class="info-alert">『Your web browser does not support JavaScript, but it does not affect browsing through the rest of the web site.』
jump to main content

Industrial Technology Research Institute


ITRI's Positive Pressure COVID-19 Testing Booth to Protect Frontline Medical Workers

With ITRI’s positive pressure testing booth, medical staff can just wear masks and normal lab gowns when taking samples.
With ITRI’s positive pressure testing booth, medical staff can just wear masks and normal lab gowns when taking samples.

The COVID-19 pandemic has spread throughout the world, with over 2/3 of the cases having been recorded in Europe and the United States. During this trying time, ITRI has developed a positive pressure testing booth, which it hopes will assist medical workers in screening for COVID-19 patients. Embracing the spirit of "Taiwan Helps, ITRI Helps," ITRI is offering its support to the international community. This positive pressure testing booth was developed in conjunction with National Taiwan University Hospital Hsinchu Biomedical Park Branch, Mackay Memorial Hospital Hsinchu Branch and other doctors’ input, and the booths are now in field tests in both hospitals. The booths have five unique features, one of which is its level of cleanliness. It is even cleaner than an operating room, making it the most immaculate testing booth in the world.

ITRI Executive Vice President Alex Y.M. Peng remarked that the positive pressure testing booth first and foremost protects frontline medical workers. The booth emphasizes safe design, employing a special positive pressure technology that only allows air to move from inside to outside. Contaminated air is unable to enter the booth, alleviating any risk to medical workers taking samples. They needn't wear any special equipment other than masks and normal lab gowns. The second characteristic of the booth is its high sample collection rate. The booth has two sides, enabling samples from at least 12 individuals to be collected each hour. Given the urgency of the situation, samples can be collected from 240 people daily, offering greater efficiency than the average 70 samples collected daily from booths in South Korea. The booths conserve energy and are comfortable for medical workers staying inside, with each booth fitted with an air-conditioner, creating a comfortable and dry environment 24 hours a day, regardless of the season. The smart energy-saving technology reduces daily electricity costs to less than NT$60. The fourth feature of the booths is that they are independent and ultra-clean. The booths feature a Class 1000 level of cleanliness, which is even higher than operating rooms in hospitals, making them among the cleanest testing booth in the world. In addition, the phone booth style reduces concerns of infection between the public and medical workers. Lastly, the testing booth offers quick assembling possibility. It can be assembled in just two days, thereby offering rapid deployment.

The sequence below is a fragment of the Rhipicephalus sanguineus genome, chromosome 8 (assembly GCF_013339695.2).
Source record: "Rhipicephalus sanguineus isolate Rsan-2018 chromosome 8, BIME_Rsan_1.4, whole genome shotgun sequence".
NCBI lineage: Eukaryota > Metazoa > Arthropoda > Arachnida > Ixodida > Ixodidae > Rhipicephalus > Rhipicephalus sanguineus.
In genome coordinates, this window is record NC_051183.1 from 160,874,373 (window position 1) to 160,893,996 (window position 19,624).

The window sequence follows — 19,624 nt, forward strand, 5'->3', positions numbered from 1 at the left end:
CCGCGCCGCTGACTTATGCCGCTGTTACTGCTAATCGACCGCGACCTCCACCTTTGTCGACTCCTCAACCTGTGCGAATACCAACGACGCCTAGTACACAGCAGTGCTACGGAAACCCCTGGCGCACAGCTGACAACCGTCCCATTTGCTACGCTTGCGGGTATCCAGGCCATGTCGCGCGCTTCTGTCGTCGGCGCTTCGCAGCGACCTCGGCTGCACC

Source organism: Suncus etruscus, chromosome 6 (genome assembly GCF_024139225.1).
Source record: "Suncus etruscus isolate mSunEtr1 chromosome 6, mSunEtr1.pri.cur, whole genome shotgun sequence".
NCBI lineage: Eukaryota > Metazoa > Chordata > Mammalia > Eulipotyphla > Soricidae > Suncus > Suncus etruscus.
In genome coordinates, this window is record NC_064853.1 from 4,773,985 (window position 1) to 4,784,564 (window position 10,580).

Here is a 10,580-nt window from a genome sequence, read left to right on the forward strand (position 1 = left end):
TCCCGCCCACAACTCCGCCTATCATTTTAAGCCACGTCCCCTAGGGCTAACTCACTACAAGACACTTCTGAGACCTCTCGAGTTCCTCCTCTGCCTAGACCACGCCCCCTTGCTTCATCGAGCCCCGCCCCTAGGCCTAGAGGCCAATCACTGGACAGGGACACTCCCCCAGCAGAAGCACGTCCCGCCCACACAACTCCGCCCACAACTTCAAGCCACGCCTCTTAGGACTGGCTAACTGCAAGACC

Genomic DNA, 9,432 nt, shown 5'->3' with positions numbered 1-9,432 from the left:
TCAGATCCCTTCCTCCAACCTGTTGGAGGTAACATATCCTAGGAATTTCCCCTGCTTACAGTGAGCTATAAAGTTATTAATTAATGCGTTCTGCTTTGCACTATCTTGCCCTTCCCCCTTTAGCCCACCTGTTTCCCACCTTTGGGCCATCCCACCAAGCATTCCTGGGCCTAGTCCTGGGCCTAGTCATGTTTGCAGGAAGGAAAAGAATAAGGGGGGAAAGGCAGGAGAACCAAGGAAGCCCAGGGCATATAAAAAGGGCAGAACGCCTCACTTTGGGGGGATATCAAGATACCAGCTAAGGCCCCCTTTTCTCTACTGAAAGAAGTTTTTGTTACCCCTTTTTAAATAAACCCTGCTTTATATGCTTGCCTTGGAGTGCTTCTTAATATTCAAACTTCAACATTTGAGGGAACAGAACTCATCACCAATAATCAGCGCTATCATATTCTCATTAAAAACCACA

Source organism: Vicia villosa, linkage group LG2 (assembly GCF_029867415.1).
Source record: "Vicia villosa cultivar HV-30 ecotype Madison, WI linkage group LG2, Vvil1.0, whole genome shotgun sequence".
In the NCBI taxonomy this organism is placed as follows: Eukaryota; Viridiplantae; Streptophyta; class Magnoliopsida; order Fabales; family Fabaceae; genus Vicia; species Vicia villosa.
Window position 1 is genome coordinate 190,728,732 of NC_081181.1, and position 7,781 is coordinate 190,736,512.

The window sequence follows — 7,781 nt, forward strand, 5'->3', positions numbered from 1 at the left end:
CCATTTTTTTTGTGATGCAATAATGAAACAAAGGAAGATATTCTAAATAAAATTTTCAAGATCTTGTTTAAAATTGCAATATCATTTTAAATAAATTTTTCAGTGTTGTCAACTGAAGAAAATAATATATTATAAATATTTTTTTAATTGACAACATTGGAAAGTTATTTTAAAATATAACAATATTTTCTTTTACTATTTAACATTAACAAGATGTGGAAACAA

ITRI’s Vice President and Green Energy and Environment Research Laboratories General Director Ren-Chain (Joseph) Wang commented that clinical physicians and experts participated in a gathering during the preliminary stages of the booth's design, when they determined three key issues that had to be addressed. First is the high consumption of protective clothing in present situation. If the design did not feature positive pressure, medical workers obtaining samples would first have to spend 20-30 minutes putting on a full set of protective clothing, which can be cumbersome and delay their work. In addition, each set of protective clothing costs between NT$2,000 and NT$3,000, increasing the costs in obtaining samples. Second, it is inconvenient to wear all this clothing and be exposed to wind, rain, and the sun. Mackay Memorial Hospital's Dr. YuChi Jason Tseng said that one's clothes worn underneath the protective gear could become soaked just 20 minutes after putting on the gear, creating a nightmare for medical personnel. Third, the risk of infection is high. Some inspection stations currently in use are connected to buildings, and risks are higher if potential sources of infection aren't totally isolated.

ITRI’s Vice President and Biomedical Technology and Device Research Laboratories General Director Chii-Wann Lin stated that rapid assembly of the positive pressure testing booths makes them suited to be constructed at border points for virus testing. In the future, ITRI will offer an integrated one-stop solution that enables sampling and testing to be completed within 70 minutes. The construction of a positive pressure testing booth requires system components from multiple disciplines, most of which can be sourced from local supply chains. Should other nations have a demand for these booths, ITRI will work together with industry in integrating various technologies and exporting the results.